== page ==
A distant flickering light is your only company through the void of darkness. Through squinting eyes you can barely make out the walls and floors, a prison of stainless steel. It's been just seconds since you called for the elevator, but it seems more like hours as you count through your last remaining shotgun shells in the hallway.
Suddenly, a torch beam cuts through the darkness with the brutal efficiency of a plasma rifle, and the elevator hums into action like the buzzing of a chainsaw in your ears. Your fellow space marine rushes up, puffing and panting into his Xbox communicator. He's trying to warn you but it's too late. As the elevator doors open, a zombie pounces out and smashes a monkey wrench into your skull.
Back in the real world, if you could pause time at that exact moment, you'd actually be able to reach down and feel a few centimetres of air between your backside and the chair you were sitting on. There's no shame in admitting that you will jump out of your seat when playing Doom 3, it's simply unavoidable.
A franchise as legendary as Doom carries a huge but burgeoning legacy. Millions of fans would have been outraged if Doom 3 didn't continue several important traits. Firstly and most importantly, it needed to be scary as hell. Second, it needed cool monsters and weapons. Third, it must have a compelling deathmatch and co-operative mode, and finally, simple, balls-to-the-wall gameplay.
Everything the fans wanted, Doom 3 offers in spades. It's a big silver lining with a small grey cloud on the side though, because id Software and Vicarious Visions' faithfulness to the traditions of the series occasionally leaves the game feeling a little behind the times.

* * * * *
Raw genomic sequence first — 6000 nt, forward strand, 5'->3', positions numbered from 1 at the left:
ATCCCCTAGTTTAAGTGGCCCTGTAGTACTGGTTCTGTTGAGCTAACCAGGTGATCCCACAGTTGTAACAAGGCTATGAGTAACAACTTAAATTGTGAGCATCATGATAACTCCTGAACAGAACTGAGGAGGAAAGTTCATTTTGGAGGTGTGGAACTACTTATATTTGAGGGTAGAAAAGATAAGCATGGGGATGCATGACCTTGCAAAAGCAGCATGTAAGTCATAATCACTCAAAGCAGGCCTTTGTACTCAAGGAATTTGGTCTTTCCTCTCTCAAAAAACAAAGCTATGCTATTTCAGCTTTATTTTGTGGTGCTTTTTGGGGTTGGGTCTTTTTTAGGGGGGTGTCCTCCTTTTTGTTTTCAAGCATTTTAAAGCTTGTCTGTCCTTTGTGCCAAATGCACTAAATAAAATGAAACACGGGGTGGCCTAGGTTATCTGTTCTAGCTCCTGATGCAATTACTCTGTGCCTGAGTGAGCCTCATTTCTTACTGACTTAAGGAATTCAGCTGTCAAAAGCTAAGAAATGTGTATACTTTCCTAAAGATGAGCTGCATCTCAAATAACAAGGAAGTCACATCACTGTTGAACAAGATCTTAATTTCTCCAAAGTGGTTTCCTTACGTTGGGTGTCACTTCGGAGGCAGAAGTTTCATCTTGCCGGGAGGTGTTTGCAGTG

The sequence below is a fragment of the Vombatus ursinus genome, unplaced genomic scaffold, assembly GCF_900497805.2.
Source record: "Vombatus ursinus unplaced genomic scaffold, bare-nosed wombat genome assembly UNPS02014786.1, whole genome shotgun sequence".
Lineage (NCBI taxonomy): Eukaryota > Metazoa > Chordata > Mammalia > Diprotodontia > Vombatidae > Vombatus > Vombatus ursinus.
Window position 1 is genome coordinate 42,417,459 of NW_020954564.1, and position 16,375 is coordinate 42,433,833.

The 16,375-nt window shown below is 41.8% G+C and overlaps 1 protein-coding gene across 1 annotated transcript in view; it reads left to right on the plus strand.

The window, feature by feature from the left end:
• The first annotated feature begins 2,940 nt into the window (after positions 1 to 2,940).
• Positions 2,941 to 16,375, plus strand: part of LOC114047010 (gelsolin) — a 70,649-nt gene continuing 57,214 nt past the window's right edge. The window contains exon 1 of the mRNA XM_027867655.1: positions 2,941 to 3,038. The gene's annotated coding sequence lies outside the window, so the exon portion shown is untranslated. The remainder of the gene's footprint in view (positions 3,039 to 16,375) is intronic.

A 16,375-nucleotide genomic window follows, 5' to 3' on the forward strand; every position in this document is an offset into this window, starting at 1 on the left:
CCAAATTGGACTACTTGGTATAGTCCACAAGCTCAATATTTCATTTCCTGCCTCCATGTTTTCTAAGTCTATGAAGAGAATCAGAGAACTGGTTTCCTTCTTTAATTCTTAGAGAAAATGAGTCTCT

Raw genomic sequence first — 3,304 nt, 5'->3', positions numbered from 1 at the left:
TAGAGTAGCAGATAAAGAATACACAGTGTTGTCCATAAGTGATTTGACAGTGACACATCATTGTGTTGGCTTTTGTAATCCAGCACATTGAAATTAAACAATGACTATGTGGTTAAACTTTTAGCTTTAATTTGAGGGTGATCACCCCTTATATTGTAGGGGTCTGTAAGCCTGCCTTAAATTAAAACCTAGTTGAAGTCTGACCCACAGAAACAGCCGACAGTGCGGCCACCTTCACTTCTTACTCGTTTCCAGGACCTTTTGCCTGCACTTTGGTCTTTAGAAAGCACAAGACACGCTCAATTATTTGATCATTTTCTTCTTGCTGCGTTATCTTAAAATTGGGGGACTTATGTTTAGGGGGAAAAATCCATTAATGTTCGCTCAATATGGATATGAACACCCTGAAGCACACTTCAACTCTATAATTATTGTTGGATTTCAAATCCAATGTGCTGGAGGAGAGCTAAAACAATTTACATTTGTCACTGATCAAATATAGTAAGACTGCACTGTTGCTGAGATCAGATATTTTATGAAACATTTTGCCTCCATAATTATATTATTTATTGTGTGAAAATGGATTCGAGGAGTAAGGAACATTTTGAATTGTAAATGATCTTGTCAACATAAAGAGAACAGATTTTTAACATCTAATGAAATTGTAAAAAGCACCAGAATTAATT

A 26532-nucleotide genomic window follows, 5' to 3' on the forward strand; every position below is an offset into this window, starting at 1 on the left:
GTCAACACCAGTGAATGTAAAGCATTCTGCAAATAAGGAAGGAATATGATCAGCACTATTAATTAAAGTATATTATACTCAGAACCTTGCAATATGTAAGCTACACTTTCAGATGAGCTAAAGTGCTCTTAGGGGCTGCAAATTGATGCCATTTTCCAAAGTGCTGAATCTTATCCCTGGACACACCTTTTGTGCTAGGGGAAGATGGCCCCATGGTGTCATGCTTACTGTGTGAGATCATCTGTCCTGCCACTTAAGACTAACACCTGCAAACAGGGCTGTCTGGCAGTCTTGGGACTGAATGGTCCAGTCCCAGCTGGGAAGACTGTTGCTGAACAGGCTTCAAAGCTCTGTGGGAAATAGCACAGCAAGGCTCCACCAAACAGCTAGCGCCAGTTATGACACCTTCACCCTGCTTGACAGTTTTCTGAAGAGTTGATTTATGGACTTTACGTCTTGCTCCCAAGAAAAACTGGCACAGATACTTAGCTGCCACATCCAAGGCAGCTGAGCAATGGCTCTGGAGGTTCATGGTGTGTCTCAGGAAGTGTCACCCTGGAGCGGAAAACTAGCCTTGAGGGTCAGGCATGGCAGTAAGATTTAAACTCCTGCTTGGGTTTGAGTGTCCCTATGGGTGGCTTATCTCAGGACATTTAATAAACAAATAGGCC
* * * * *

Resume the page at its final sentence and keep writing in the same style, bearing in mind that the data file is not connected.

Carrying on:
For the first few hours of Campaign mode, you'll be absolutely bricking it. You'll be tenser than Vanessa on deadline day, and take it from me, that's no small achievement. The nervous anticipation as you wander through Mars's creepiest corridors is cruelly unrelenting. There's simply no let-up as you expect a demonic fiend to pounce from every shadow, nook and cranny. You won't find any light relief or even a proper story to take away the strain!
An atmosphere this draining doesn't come cheap or every shooter would have it. Doom 3 is a cut above everything else in this respect, built confidently upon a stupidly impressive custom-built game engine.
id Software doesn't use other companies' game engines and neither does it ever turn its back on quality. Before Doom 3 started development, there was a huge internal debate about whether current technology could deliver Hollywood-quality graphics and sound in a game. John Carmack's programming genius was, in our eyes, the balance that tipped the scales. His wizardry has produced a bespoke FPS engine with striking real-time lighting, per-pixel shading, animated wall textures, ragdoll physics and a totally unique user interface. You often see these individual qualities in other FPS games, but rarely ever working together with such efficiency and cohesion.
But what does this mean for the actual gameplay? The most obvious quality is realism. Exploring Mars's UAC base in Doom 3 seems only a fraction away from walking around an actual movie set (it's particularly reminiscent of Aliens). The maintenance tunnels, medical stations and control stations are saturated in detail. If you thought The Chronicles of Riddick looked amazing, this is going to kill you! Pipes hiss with startling releases of steam, lights cut out just when you're reaching boiling point and the walls and floors glisten with startling metallic realism. The wall textures are even rendered in 3D so that they all cast individual shadows in real time. It's incredible, for a while at least.